[IN PHOTOS] The new eruption in Iceland attracts the curious

[IN PHOTOS] The new eruption in Iceland attracts the curious

UPDATE DAY

Onlookers flocked Thursday to the site of a new eruption in a volcanic fissure located in an uninhabited valley about forty kilometers from Reykjavik, the capital of Iceland.

This eruption, which began on Wednesday, is located nearly a kilometer from the Mount Fagradalsfjall volcano in southwest Iceland, which had been erupting for six months last year.

The eruption site, in a hard-to-reach area that requires a 90-minute walk, has already attracted more than 1,830 visitors on the first day the fissure appeared, according to Icelandic authorities.

< p>And curious people were walking towards the site early Thursday morning.

The authorities had called on Wednesday the population not to go to the site before a risk assessment is carried out. But on Thursday, Civil Protection said only young children should stay out of the eruption area.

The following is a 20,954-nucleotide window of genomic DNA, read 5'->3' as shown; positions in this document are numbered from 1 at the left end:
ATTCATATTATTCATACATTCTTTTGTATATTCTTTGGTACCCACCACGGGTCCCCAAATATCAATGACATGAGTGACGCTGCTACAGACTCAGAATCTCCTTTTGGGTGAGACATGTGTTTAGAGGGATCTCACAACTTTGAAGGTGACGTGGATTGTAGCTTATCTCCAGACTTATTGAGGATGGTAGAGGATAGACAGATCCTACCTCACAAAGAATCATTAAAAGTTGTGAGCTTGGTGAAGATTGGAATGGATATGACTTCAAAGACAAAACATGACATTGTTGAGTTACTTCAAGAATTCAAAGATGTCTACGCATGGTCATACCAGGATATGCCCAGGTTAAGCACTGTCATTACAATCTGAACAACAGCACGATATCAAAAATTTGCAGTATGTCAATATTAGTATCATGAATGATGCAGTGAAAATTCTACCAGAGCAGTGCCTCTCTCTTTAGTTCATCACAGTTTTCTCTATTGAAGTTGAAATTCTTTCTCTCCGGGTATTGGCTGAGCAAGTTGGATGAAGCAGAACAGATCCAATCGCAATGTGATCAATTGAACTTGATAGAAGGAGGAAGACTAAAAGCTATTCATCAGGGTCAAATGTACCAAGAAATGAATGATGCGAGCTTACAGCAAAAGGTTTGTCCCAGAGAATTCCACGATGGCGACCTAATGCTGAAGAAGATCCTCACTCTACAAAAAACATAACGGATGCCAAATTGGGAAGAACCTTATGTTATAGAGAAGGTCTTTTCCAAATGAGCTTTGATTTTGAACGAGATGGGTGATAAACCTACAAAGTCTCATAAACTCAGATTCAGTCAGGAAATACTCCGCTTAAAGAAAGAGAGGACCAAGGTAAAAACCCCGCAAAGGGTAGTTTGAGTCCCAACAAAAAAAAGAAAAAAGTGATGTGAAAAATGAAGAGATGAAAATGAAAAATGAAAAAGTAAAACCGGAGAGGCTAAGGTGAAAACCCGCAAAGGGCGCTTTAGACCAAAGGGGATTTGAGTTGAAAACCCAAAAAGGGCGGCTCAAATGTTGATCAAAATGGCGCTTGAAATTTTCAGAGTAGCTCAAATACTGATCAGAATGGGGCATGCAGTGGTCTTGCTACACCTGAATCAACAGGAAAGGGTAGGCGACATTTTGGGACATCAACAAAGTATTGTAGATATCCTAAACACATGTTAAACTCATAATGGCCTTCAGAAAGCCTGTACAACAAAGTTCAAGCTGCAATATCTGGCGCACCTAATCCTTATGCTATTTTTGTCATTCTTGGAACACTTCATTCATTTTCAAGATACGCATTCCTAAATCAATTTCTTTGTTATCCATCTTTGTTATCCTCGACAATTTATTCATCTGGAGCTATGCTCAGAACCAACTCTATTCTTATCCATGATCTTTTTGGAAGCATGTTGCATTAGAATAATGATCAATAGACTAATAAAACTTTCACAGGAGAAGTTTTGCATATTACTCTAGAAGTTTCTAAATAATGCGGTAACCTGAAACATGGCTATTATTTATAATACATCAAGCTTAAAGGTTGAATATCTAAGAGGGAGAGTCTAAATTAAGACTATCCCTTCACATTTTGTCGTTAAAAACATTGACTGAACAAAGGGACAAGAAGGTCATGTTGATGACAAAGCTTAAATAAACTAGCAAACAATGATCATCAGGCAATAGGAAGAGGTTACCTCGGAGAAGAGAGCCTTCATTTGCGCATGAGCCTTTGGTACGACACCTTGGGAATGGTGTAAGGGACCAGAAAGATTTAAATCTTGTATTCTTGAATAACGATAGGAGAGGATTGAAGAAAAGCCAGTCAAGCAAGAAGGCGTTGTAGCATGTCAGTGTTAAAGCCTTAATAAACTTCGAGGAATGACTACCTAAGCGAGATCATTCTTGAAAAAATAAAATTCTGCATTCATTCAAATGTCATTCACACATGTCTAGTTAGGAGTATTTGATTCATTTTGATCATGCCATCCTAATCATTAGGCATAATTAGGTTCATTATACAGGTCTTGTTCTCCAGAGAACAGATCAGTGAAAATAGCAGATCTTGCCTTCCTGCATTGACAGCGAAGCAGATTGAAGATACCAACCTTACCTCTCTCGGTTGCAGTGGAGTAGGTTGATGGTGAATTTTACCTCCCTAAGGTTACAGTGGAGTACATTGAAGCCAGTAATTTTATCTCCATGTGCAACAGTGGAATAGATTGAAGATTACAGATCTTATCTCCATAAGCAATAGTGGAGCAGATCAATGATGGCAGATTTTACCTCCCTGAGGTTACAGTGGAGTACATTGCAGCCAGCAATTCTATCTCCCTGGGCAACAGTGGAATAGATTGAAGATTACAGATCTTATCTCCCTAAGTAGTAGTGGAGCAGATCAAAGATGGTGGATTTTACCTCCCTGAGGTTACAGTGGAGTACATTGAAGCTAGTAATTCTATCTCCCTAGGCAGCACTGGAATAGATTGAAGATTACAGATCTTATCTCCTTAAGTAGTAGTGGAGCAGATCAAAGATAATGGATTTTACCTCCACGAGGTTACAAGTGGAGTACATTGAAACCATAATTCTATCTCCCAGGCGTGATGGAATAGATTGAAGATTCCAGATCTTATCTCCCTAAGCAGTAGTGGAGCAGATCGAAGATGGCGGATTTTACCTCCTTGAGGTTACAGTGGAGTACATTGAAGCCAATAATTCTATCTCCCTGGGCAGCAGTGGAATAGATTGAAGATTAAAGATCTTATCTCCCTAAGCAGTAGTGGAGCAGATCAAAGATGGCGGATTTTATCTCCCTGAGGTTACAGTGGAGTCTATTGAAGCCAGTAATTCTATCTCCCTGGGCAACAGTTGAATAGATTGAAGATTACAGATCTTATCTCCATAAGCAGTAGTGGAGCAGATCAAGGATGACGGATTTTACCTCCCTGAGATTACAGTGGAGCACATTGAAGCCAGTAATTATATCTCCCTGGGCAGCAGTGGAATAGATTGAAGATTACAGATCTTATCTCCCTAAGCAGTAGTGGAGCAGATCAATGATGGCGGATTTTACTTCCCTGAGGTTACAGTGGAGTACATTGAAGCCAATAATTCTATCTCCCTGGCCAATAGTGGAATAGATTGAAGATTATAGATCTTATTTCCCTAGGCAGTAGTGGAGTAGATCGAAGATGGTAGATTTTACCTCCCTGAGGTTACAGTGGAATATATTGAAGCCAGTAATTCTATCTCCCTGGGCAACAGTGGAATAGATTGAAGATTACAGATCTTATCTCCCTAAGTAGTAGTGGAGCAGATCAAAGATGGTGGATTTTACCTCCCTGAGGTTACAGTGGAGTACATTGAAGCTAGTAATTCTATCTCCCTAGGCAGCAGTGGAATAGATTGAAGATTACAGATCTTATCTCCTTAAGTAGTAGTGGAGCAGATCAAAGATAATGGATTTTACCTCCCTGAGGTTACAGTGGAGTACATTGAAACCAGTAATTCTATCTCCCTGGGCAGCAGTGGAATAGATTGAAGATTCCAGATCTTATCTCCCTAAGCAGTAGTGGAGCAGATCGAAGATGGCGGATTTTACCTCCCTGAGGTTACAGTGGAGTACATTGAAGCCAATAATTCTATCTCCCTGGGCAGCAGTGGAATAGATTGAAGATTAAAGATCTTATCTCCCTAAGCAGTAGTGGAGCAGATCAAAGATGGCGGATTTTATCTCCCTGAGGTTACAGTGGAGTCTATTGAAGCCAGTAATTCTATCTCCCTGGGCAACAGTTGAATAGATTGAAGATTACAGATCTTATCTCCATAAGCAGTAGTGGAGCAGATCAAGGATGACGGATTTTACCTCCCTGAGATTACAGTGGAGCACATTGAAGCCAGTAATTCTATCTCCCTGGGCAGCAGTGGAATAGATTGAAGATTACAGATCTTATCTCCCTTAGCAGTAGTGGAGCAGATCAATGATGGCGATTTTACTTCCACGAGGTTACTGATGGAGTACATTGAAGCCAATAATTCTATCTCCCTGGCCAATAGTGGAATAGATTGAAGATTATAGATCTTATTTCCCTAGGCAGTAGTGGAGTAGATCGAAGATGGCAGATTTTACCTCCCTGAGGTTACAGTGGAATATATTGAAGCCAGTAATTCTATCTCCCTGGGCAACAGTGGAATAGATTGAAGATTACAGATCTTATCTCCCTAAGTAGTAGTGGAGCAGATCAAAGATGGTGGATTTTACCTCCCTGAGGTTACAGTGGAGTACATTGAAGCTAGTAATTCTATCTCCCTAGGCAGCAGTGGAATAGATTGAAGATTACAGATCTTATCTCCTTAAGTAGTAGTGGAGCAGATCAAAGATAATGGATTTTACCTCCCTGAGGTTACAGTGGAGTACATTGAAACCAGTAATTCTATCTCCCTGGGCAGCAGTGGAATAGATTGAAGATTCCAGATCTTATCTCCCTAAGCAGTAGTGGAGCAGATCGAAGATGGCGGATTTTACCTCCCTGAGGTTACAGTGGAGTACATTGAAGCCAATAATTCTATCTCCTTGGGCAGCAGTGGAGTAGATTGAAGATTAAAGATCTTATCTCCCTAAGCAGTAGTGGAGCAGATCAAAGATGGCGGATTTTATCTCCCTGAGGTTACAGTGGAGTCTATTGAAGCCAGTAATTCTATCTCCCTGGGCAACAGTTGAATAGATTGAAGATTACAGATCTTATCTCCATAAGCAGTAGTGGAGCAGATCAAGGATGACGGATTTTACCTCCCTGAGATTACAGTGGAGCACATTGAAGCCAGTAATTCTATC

The gases emanating from volcanic eruptions, including sulfur dioxide, can be dangerous or even dangerous. be fatal. 

Last year, the site of the eruption, easily accessible on foot, had attracted more than 435,000 tourists.

The Meteorological Institute of Iceland estimated the length of the fissure at 360 meters on Thursday, with lava jets reaching around 10 to 15 meters. 

The flow of lava in the early hours of the eruption was estimated at 32 cubic meters per second, according to measurements made Wednesday by scientists from the Institute of Earth Sciences, three and a half hours after the start of the eruption. eruption. 

This is about four or five times more than at the start of the 2021 eruption. 

“The current eruption is therefore much more powerful the institute posted on Facebook.

According to the Institute of Earth Sciences, lava from the new eruption covered an area of ​​approximately 74,000 square meters. 

Iceland has 32 volcanic systems currently considered active, the most in Europe. 

The country, which experiences an eruption every five years on average, straddles the mid-Atlantic, a fissure separating the Eurasian and North American tectonic plate. 

The movement of these plates is partly responsible for the country's intense seismic activity